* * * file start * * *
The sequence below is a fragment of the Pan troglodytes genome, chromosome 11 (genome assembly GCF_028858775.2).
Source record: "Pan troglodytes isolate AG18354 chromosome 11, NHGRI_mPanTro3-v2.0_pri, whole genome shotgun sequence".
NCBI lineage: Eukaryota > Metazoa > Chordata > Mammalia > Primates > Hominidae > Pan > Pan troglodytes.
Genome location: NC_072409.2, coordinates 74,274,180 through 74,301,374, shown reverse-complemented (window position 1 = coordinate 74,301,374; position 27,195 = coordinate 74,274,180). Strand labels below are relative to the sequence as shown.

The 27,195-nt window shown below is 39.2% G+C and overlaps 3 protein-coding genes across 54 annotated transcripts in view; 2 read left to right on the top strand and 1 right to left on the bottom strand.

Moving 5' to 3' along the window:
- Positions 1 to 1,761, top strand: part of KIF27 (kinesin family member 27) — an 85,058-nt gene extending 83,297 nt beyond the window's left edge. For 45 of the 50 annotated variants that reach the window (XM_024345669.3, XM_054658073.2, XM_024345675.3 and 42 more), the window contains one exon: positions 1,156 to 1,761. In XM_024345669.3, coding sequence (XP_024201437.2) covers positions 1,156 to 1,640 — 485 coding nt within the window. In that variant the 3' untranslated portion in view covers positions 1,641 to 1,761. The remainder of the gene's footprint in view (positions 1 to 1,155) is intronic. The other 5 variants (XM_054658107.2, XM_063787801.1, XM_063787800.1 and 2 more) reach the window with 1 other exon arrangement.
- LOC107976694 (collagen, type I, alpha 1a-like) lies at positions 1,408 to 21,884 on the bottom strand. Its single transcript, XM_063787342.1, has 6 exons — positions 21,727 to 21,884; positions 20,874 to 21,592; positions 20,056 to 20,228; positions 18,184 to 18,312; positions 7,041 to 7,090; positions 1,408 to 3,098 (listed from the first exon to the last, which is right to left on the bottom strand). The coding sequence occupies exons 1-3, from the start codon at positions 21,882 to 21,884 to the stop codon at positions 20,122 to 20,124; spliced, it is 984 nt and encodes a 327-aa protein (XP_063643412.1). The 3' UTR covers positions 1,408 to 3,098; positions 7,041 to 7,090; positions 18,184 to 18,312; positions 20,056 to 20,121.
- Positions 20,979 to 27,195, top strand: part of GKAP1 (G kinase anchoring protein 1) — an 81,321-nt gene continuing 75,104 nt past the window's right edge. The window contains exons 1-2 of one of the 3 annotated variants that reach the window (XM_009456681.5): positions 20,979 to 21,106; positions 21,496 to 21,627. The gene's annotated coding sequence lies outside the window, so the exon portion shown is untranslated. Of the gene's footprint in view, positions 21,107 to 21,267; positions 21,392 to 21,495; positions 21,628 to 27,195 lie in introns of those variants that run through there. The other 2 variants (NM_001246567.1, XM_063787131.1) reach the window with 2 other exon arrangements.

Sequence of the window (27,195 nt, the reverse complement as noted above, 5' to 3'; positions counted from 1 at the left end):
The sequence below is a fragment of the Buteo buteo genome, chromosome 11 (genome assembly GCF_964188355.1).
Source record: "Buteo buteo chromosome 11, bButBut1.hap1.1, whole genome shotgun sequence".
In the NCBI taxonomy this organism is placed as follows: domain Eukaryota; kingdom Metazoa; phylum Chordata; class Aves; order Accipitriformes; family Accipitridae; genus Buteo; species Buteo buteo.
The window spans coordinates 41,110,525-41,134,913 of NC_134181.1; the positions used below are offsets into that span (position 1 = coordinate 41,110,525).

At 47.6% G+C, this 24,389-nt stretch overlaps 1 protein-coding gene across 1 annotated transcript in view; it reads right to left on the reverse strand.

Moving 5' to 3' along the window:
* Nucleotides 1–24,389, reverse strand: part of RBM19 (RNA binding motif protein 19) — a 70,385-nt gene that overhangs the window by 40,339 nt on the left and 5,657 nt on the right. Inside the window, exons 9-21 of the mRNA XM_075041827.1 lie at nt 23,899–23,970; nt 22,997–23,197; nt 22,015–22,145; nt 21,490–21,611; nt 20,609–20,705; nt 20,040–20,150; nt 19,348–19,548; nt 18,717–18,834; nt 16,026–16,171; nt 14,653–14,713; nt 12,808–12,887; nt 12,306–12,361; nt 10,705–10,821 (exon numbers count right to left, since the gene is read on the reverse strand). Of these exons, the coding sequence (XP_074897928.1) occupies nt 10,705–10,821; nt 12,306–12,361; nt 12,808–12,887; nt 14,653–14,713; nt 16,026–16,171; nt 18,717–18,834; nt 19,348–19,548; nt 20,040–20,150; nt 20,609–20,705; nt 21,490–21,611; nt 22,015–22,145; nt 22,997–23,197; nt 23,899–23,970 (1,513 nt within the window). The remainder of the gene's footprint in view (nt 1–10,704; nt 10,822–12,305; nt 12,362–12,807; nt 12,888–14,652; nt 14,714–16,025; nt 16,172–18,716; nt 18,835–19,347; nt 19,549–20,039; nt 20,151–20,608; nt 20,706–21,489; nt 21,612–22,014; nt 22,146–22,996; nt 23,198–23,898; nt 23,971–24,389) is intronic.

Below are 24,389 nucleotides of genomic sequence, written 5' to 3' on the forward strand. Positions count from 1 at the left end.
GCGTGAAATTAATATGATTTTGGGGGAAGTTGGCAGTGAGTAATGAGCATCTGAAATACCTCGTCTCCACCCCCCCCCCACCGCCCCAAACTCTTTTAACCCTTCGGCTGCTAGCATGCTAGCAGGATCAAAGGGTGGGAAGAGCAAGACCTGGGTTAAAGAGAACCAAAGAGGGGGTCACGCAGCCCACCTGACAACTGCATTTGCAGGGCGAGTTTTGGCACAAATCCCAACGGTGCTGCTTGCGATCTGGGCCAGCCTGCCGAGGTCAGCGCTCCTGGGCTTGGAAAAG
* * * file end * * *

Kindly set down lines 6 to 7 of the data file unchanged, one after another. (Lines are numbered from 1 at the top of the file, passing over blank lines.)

Moving 5' to 3' along the window:
- Positions 1 to 1,761, top strand: part of KIF27 (kinesin family member 27) — an 85,058-nt gene extending 83,297 nt beyond the window's left edge. For 45 of the 50 annotated variants that reach the window (XM_024345669.3, XM_054658073.2, XM_024345675.3 and 42 more), the window contains one exon: positions 1,156 to 1,761. In XM_024345669.3, coding sequence (XP_024201437.2) covers positions 1,156 to 1,640 — 485 coding nt within the window. In that variant the 3' untranslated portion in view covers positions 1,641 to 1,761. The remainder of the gene's footprint in view (positions 1 to 1,155) is intronic. The other 5 variants (XM_054658107.2, XM_063787801.1, XM_063787800.1 and 2 more) reach the window with 1 other exon arrangement.